Witten by: Dr. Trevor Wahlquist
June is National Scoliosis Awareness Month and a great opportunity to review the signs and symptoms that may be present and allow for an early diagnosis. Setting aside this month allows for better patient advocacy, positive awareness, and education for patients, their families, and physicians in the early diagnosis and treatment of this condition.
Scoliosis is a fairly common condition of the spine where there is an abnormal curvature of the bones. The spine runs from the base of the skull all the way down to the pelvis and can be broken down into three sections: cervical, thoracic, and lumbar. When you view it from the front, it should be straight up and down. However, in the condition of scoliosis, this can form an S or C shaped curve and also has a resulting twist of the spine.
There are number of different causes of scoliosis. The most common (roughly 80% of all scoliosis) is idiopathic, meaning it occurs for no particular reason. This is the type most commonly thought of and is oftentimes seen in young females. However, both males and females can be affected. This condition can also run in families. Adolescent idiopathic scoliosis is seen in roughly 3% of the population primarily between the ages of 10 and 15. It occurs in the female population at a rate eight times that of males. It also occurs earlier in females than males primarily around growth spurts.
Other causes of scoliosis include congenital scoliosis, which occurs when one of the bones is malformed from birth and thus develops at a much younger age typically. Scoliosis can also develop from neuromuscular disorders. These would include disorders such as cerebral palsy, a spinal cord injury, or muscular dystrophy.
Typically, idiopathic scoliosis presents as a visual diagnosis. Oftentimes an individual is identified during an school screening, well-child exams, or by observations by a parent. Most children are asymptomatic (meaning they have no pain or physical dysfunction). Thankfully, most cases are extremely mild and require only annual observation. Roughly 1 in 6 patients diagnosed with scoliosis will need some sort of care beyond observation alone. In these cases, the curve can progress to the point of needing brace stabilization. The intention behind bracing is to prevent the progression of the spinal curve. This will not be corrected by bracing but can get the patient through skeletal maturity and hopefully prevent the need for surgery. Bracing has specific indications based on the severity of the curve via x-rays. The effectiveness of bracing is directly related to how compliant the patient is in wearing their brace. Surgery can sometimes be indicated if a patient has failed non-operative treatment or the curve has already progressed past the point of what a brace can do. This more severe case of scoliosis is typically much more noticeable and can even result in breathing difficulties or heart issues due to the organs being compressed. Surgical correction can be quite effective and alleviating these symptoms as well as improving posture and giving patients more physical confidence.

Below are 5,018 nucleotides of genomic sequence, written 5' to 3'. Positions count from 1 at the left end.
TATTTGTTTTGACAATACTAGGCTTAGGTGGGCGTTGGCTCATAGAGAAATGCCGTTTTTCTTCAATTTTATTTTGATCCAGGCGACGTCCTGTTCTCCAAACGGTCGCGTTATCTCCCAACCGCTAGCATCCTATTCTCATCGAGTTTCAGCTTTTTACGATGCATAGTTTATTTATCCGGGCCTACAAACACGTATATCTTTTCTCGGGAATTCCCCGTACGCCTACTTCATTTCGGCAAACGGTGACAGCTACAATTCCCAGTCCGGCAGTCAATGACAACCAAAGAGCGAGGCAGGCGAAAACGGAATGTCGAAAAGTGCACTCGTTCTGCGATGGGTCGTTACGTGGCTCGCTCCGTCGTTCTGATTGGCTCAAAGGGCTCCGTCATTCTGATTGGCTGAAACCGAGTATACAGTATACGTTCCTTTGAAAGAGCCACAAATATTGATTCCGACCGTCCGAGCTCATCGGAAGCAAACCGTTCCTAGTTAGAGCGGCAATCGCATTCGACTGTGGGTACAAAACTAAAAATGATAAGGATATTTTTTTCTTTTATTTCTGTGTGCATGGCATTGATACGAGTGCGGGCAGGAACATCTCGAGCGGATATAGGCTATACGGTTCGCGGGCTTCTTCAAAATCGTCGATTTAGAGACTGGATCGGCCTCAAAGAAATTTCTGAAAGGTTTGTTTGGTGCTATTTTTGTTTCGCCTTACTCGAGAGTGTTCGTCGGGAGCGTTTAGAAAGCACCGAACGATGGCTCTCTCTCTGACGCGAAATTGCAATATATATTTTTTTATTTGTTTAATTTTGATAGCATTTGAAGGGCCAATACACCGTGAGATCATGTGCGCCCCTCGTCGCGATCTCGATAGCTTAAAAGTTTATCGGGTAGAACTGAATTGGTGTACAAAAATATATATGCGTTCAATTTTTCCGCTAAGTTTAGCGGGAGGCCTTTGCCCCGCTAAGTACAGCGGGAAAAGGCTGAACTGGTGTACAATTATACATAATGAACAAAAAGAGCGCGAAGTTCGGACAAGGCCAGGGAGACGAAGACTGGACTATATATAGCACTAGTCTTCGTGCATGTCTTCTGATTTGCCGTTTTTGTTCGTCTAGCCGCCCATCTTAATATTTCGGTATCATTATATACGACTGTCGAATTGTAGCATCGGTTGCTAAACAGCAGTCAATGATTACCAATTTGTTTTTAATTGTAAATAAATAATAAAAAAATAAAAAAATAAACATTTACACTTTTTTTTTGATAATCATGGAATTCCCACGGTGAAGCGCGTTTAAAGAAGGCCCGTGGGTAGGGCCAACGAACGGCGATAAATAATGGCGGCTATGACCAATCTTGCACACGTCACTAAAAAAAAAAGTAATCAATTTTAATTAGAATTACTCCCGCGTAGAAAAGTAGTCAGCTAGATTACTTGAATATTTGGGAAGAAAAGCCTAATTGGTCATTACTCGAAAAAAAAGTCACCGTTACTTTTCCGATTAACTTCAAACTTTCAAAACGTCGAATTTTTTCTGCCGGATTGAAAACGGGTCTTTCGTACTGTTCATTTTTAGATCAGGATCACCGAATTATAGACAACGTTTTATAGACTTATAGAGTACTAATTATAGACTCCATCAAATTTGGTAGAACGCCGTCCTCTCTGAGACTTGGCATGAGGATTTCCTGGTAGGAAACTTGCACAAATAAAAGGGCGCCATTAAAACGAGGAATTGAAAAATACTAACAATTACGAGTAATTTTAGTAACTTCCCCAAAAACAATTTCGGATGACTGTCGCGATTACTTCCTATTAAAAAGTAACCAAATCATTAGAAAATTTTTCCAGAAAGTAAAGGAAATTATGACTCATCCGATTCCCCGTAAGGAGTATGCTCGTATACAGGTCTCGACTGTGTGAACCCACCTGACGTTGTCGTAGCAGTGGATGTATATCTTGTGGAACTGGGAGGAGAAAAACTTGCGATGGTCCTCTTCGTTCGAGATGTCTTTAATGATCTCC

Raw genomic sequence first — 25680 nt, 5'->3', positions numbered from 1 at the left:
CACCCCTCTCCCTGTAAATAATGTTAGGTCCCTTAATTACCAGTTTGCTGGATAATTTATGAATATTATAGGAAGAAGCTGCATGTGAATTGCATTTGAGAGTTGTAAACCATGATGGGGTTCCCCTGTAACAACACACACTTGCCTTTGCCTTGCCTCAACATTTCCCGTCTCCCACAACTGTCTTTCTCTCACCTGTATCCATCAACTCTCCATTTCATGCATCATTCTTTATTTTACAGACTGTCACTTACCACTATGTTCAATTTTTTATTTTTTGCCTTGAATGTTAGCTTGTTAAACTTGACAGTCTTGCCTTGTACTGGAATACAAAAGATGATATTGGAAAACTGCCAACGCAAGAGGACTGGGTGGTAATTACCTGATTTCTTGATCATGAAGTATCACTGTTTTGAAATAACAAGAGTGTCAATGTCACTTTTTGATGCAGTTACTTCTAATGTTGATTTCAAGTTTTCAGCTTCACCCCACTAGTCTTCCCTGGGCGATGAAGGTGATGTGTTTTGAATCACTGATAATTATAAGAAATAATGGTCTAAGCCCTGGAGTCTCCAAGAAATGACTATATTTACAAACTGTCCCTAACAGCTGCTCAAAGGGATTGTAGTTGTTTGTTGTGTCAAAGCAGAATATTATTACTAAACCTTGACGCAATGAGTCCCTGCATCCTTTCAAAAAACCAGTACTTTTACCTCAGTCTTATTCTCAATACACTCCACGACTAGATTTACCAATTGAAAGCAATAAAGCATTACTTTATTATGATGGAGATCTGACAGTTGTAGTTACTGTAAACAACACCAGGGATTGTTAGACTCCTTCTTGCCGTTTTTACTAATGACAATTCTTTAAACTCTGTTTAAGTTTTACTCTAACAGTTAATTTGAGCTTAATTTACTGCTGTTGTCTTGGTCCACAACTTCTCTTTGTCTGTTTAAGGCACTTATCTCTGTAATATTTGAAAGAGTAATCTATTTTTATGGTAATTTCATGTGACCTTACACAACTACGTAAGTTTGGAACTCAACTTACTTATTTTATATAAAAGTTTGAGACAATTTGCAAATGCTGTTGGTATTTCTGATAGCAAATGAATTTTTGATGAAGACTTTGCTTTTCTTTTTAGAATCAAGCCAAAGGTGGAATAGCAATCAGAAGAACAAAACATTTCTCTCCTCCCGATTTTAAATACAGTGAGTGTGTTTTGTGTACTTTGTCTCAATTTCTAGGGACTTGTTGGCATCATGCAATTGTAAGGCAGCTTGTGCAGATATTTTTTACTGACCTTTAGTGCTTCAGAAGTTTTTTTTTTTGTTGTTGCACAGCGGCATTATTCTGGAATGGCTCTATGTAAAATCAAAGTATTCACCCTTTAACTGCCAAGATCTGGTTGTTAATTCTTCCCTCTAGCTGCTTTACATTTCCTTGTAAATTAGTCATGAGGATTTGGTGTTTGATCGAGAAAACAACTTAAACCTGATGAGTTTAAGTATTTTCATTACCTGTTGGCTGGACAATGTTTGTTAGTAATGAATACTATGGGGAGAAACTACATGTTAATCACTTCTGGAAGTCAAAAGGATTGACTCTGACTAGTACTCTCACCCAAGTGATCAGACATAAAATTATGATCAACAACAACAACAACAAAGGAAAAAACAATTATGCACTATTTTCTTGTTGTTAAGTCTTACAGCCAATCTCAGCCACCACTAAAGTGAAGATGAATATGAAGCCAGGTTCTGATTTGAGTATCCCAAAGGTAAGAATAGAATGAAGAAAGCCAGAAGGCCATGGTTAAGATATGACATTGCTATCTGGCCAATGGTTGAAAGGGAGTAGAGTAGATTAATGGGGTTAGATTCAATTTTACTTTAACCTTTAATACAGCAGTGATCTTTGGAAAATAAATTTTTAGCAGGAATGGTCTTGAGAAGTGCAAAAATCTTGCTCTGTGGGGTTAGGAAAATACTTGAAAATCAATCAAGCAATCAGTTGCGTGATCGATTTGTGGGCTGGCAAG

Early evaluation of scoliosis can be helpful to prevent progression and help patients live more active and healthy lifestyles. There are a number of different signs to pay attention to in your child.
-a visible curve of the spine (oftentimes noticed when in a swimming suit).
-uneven height of shoulders
-having a more prominent shoulder blade on one side compared to the other
-uneven waistline (one hip is elevated compared to the other)
-when bending forward, one side of the back is more prominent
Currently, nationwide screening has been discontinued in the schools after the U.S. Preventative Services Task Force deemed this unnecessary in 1996. In 2008, a collaboration of the American Academy of Orthopedic Surgeons, Scoliosis Research Society, Pediatric Orthopedic Society, and the American Academy of Pediatrics issued a statement that they would not support this recommendation. Fortunately, many states have continued individually, and it is worth calling your school to see if they are participating.
Parents should make sure scoliosis screening is part of an annual well child check from roughly the ages of 10-14. A simple screening of shoulder height assessment, waist height assessment, and a forward bend test looking for a prominent side is sufficient to catch most cases. Scoliosis evaluations in infant and young child exams can also be important, especially if any neuromuscular disorders. The heart and kidney develop at the same time as the spine in utero, so if any concerns are identified with these organs, further scoliosis evaluation is warranted and a younger age. If any tests are positive, an x-ray of the spine would then be warranted. If this is greater than 10 degrees, further evaluation with a Pediatric Orthopedic surgeon would be appropriate.